with other musicians. Fripp soon contributed his musical and production
talents to Peter Gabriel's second album, and collaborated with Daryl
Hall on Sacred Songs. During this period, Fripp began working on solo
material, with contributions from several other musicians, including
Eno, Gabriel, and Hall, as well as Peter Hammill, Jerry Marotta, Phil
Collins, Tony Levin and Terre Roche. This material eventually became
his first solo album, Exposure, released in 1979, followed by the
Frippertronics tour in the same year. While living in New York, Fripp
contributed to albums and live performances by Blondie and Talking
Heads, and produced The Roches' first album. Fripp's collaboration with
Buster Jones, Paul Duskin, and David Byrne produced God Save the
Queen/Under Heavy Manners in the following year. He simultaneously
assembled what he called a "second-division touring new wave
instrumental dance band" under the name League of Gentlemen, with Sara
Lee, Barry Andrews and Johnny Toobad, for the duration of 1980.
King Crimson again
1981 saw the formation of King Crimson's fourth incarnation, along
with Adrian Belew, Bill Bruford, and Tony Levin. The group was
conceptualized under the name "Discipline," but it came to Fripp's
attention that the members thought the name King Crimson was more
appropriate. For Fripp, King Crimson had always been a way of doing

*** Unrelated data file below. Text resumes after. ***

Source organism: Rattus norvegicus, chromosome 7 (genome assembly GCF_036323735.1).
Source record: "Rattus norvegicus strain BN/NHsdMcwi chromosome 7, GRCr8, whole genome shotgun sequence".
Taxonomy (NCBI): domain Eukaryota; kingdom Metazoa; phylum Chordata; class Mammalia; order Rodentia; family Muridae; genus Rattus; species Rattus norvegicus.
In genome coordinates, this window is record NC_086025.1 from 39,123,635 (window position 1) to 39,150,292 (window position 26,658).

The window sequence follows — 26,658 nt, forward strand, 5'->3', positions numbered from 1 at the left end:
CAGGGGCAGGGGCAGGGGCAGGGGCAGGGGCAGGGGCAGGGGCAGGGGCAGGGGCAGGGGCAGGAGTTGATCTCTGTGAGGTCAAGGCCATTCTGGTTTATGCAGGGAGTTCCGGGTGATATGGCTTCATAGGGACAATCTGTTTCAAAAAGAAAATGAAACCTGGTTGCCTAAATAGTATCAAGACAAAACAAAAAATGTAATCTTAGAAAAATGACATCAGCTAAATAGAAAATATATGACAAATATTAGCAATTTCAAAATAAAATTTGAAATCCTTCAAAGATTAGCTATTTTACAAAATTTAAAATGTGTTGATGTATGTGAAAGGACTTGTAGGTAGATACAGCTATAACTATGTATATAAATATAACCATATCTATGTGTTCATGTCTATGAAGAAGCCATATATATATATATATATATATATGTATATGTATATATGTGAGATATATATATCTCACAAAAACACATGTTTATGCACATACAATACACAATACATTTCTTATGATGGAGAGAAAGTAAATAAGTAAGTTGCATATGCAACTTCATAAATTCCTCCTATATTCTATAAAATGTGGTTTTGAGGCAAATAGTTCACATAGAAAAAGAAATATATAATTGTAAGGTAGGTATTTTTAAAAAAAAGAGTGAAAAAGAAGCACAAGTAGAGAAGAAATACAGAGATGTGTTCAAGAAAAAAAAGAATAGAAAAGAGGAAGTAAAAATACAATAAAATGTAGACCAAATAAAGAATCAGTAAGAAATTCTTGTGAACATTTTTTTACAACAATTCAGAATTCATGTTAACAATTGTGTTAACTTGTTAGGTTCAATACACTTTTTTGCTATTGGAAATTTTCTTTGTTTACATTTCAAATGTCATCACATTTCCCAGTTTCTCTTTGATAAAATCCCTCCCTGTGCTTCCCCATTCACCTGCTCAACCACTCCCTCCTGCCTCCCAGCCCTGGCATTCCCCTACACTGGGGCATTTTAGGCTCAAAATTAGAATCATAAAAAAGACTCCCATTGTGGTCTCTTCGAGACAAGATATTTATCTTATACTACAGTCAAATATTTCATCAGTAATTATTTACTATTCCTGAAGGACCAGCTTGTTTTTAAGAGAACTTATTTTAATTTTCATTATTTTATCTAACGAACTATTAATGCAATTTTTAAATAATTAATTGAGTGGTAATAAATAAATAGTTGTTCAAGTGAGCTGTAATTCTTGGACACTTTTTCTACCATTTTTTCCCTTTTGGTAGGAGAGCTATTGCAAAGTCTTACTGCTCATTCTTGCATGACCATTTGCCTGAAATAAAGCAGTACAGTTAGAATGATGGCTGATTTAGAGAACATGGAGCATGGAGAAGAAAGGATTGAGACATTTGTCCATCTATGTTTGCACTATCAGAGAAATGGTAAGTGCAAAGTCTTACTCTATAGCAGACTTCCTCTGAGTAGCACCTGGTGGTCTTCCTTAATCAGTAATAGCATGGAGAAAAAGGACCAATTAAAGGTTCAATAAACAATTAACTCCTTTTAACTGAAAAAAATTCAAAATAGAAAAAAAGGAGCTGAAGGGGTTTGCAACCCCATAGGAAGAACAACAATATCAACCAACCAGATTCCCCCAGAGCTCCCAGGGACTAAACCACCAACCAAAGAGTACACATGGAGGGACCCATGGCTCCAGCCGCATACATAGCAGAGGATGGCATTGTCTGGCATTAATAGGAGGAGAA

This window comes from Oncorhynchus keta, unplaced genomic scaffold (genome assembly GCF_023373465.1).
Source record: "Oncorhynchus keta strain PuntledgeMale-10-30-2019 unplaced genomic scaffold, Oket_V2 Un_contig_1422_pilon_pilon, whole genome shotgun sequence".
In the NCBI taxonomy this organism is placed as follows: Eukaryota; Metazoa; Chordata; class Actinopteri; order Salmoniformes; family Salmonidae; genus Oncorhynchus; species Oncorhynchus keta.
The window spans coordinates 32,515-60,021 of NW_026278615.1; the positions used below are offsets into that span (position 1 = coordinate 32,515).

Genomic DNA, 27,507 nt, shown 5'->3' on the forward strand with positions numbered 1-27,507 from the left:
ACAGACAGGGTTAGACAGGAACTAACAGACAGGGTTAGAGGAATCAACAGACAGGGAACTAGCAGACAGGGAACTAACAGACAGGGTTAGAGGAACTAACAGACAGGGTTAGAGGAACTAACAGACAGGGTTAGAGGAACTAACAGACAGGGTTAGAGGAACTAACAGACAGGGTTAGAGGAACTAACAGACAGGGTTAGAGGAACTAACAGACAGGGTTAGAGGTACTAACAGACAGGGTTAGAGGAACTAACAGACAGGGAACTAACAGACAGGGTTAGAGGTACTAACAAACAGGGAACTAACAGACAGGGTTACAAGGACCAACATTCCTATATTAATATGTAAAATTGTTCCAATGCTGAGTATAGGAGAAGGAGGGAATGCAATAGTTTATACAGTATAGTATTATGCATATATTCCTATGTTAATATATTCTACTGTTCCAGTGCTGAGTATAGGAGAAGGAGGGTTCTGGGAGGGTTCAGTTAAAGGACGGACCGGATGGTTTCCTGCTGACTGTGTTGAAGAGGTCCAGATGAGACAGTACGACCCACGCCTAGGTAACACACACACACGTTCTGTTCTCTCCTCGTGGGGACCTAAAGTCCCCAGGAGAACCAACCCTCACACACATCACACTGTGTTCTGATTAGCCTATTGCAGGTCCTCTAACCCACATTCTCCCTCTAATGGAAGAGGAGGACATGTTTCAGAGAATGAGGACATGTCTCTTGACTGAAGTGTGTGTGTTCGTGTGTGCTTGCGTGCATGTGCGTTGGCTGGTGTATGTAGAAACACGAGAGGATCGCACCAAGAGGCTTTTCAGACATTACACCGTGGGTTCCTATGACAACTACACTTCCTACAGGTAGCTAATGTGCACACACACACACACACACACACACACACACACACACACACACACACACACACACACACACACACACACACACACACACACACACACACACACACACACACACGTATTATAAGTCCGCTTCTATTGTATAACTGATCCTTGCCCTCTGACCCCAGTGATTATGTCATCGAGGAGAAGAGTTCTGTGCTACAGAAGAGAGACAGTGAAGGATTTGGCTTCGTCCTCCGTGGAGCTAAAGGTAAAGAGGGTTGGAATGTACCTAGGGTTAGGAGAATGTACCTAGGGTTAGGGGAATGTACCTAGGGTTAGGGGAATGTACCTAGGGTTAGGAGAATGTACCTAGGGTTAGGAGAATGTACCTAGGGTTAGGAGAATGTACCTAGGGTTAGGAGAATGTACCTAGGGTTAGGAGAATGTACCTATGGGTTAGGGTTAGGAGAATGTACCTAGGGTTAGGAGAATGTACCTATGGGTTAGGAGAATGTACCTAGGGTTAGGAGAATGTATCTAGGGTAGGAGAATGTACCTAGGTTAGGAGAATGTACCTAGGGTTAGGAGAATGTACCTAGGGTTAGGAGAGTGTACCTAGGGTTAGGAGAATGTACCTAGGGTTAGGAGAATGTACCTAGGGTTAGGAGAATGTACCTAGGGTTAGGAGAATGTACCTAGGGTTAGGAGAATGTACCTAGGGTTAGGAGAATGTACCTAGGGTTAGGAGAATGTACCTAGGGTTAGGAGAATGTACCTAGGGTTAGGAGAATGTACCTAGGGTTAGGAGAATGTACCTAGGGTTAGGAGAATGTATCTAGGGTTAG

things, rather than a particular group of musicians, and the group felt
that their music captured that methodology. After releasing three
albums, this new King Crimson broke up in 1984; The League of Gentlemen
split soon afterward. During this period Fripp made two records with
his old friend Andy Summers of the Police. On I Advance Masked, Fripp
and Summers played all the instruments. Bewitched was more dominated by
Summers, who produced the record and collaborated with other musicians
in addition to Fripp.
Fripp was offered a teaching position at the American Society for
Continuous Education (ASCE) in Claymont Court, West Virginia in 1984.
He had been involved with the ASCE since 1978, eventually serving on
its board of directors, and had long been considering the idea of
teaching guitar. His course, Guitar Craft, was begun in 1985, one of
the results of which was a performance group, "The League of Crafty
Guitarists," which has released several albums. In 1986, he released
the first of two collaborations with his wife, Toyah Willcox. The
members of the California Guitar Trio are former members of The League
of Crafty Guitarists, and Gitbox Rebellion includes several former
Guitar Craft students.